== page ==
Starting a Company
Do You Need an MBA to Start a Business?
Written by James Garvin for Gaebler Ventures
Entrepreneurs come from a vast array of different backgrounds. Many have doctoral degrees, some just high school degrees, and some have MBA's. Many want to be entrepreneurs see getting an MBA a means to learning how to launch there own business, but there are many gaps between what you'll learn in business school and what you'll need to know to be a successful entrepreneur.
Business school teaches you many things that cannot be learned anywhere else and provides you the opportunity to enrich yourself as an individual, as a manager, and as a leader.
When it comes to entrepreneurship however, many things taught in business school does not apply to entrepreneurship. The theoretical approach that many business schools take in teaching students about the principles of business and strategy can and do have profound practical impacts in business, but they often do not translate into the required skills that you need as an entrepreneur (although they do not hurt!).
In business school, you learn the fundamentals required to run a business and many other skills such as leadership and how to run multiple regression analysis, discounted cash flows, and conjoint analyses. However, what you learn in business school teaches you very little about how to actually start a business; in practical terms. The two (starting vs. running), while very closely related, are also worlds apart when it comes to the skills, knowledge, and actions required to start or run a business.
Many people talk about trying to finding the common characteristics that pre-determine the success of a company. While such factors do not and will not exist there are common traits among all entrepreneurs that do exist, meaning if you lack these traits, you're odds of succeeding are slim to none.
The common traits among all entrepreneurs are: belief, drive, determination, passion, luck, having a support structure, and motivation to succeed. You can't learn these traits in business school; many are inherent or learned along your way through life. Knowing how to perform multiple regression, conjoint analysis, or discounted cash flows are not common traits among successful entrepreneurs. They are traits and skills that can help you along the way, and are certainly skills that can help you run a business, but they are not traits required to start a business.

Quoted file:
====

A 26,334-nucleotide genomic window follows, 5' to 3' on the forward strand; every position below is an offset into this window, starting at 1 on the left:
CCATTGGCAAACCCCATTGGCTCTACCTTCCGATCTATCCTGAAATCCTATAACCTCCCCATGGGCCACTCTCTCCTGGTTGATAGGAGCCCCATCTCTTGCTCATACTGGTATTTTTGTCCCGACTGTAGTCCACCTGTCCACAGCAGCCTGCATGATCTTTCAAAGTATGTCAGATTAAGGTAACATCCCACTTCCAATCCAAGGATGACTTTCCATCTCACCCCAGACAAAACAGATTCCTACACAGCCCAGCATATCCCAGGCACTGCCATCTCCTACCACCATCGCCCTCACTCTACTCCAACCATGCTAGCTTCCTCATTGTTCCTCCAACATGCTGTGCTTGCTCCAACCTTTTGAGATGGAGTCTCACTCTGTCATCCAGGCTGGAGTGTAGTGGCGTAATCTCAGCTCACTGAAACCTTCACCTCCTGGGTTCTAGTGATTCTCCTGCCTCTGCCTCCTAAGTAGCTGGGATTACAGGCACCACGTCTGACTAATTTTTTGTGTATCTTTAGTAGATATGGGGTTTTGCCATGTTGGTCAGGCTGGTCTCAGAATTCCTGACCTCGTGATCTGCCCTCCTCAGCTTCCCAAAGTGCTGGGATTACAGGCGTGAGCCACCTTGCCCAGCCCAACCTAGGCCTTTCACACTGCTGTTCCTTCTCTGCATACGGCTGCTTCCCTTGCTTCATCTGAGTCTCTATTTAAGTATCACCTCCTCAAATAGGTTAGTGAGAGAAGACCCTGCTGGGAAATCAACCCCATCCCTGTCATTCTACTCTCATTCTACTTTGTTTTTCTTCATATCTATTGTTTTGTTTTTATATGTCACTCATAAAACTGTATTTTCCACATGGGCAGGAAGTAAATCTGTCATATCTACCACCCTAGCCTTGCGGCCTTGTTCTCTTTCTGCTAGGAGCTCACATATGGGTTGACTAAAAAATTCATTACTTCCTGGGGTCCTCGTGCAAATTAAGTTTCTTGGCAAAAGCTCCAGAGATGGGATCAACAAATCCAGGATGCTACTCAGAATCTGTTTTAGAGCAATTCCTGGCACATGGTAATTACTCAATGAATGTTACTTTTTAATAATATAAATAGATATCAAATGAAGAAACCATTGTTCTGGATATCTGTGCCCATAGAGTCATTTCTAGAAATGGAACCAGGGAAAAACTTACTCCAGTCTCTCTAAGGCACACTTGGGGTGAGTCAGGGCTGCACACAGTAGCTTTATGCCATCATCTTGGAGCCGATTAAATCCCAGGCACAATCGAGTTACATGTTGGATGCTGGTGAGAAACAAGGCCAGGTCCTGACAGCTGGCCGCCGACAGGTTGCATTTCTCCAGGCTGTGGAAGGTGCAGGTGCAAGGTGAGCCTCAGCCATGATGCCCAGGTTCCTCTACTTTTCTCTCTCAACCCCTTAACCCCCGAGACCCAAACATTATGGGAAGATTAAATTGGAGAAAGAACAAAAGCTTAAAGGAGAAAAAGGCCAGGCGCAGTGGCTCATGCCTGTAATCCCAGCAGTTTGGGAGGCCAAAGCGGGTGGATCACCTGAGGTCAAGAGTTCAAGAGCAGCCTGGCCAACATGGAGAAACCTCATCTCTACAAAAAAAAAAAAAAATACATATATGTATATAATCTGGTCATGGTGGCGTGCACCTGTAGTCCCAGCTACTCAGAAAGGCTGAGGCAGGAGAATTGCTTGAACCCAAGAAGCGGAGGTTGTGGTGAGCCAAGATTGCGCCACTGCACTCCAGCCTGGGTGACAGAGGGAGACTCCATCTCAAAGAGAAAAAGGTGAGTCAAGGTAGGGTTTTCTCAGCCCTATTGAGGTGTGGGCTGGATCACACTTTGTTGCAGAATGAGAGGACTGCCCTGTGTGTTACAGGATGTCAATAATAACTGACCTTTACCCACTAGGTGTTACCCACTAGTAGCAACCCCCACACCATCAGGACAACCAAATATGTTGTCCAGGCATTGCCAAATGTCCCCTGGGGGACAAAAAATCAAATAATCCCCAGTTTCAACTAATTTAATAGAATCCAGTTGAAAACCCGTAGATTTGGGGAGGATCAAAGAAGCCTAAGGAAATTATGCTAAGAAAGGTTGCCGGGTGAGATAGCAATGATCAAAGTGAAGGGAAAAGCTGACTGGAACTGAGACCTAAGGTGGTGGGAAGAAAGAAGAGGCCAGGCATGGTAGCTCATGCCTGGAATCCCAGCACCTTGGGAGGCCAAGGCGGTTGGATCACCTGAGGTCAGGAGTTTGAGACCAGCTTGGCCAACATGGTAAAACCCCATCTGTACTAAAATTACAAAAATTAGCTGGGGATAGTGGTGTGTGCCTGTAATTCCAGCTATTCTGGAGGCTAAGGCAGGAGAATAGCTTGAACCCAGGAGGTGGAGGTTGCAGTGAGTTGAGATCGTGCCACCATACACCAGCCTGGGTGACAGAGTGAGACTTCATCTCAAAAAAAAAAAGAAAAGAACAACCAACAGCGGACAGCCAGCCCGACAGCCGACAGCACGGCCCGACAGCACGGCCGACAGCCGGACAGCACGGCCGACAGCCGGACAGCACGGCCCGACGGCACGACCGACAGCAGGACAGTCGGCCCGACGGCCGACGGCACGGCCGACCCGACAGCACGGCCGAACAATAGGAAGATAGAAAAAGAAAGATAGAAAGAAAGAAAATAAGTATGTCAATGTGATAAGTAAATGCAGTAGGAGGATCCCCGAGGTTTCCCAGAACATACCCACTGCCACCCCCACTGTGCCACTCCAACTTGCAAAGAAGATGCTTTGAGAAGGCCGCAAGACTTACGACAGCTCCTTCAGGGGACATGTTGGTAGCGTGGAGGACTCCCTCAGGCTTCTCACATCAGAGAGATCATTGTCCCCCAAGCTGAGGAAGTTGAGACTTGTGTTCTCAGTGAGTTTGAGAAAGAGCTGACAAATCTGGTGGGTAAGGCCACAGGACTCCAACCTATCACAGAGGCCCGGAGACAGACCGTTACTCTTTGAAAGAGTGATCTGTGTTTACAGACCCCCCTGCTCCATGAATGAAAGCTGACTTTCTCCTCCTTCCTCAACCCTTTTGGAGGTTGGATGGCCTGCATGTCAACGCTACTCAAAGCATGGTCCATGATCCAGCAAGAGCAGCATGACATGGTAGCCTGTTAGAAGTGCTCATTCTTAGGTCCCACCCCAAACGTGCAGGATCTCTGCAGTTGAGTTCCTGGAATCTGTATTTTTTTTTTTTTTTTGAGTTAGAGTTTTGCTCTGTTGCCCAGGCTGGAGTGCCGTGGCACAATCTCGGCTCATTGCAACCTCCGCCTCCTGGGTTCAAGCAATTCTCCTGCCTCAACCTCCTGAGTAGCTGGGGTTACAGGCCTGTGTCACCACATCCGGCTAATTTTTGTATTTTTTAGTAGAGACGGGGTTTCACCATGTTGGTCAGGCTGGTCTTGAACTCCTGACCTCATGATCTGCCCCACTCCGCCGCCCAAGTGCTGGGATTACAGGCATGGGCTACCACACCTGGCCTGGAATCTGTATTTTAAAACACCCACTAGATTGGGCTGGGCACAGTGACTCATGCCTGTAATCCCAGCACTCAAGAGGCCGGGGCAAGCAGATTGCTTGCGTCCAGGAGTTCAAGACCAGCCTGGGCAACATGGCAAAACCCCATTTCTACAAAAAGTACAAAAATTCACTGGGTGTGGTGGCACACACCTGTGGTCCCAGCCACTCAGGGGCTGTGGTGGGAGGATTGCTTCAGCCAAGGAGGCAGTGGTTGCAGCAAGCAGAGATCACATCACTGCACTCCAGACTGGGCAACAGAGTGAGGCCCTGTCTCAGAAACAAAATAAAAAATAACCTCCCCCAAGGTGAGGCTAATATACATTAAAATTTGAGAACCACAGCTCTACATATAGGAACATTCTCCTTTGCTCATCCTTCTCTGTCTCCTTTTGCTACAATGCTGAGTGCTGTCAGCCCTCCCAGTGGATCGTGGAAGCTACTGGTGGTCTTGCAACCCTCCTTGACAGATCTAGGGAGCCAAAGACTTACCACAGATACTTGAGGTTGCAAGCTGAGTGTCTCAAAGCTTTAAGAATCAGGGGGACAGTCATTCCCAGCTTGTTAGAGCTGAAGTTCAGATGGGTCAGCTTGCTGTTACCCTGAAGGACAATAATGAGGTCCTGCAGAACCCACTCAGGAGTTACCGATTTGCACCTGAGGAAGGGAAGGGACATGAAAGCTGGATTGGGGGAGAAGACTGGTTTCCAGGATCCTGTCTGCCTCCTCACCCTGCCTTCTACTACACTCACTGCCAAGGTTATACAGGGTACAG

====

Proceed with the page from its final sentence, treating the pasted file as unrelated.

There is no formal training that you can receive to become an entrepreneur, but there are things that you can do to immerse yourself in it. The following exercises will help you understand some of the traits, skills, and willpower you will need to be an entrepreneur. If you have successfully passed them all and still want to be an entrepreneur, then go get em!
1. Go earn $100 on the street in an hour.
2. Walk into a random business and convince them that they need to buy something from you.
3. Ask your parents, in-laws, or family members for $100,000. Tell them it's for a business you are starting. If they ask what the business is, tell them its top secret.
4. Tell your spouse that you quit your job and are starting your own company starting tomorrow (what is their response?)
5. Start a part-time business with the goal of making 1/10 your salary in a month.
James Garvin began his education studying biotechnology. In recent years he has turned his interest in technology to helping two internet startup companies. The first business was an online personal financial network and the second was an e-marketing platform created to help entrepreneurs demo their web sites. Currently a student at University of California Davis, James is spending his summer incubating two new online businesses and writing about his entrepreneur experiences.
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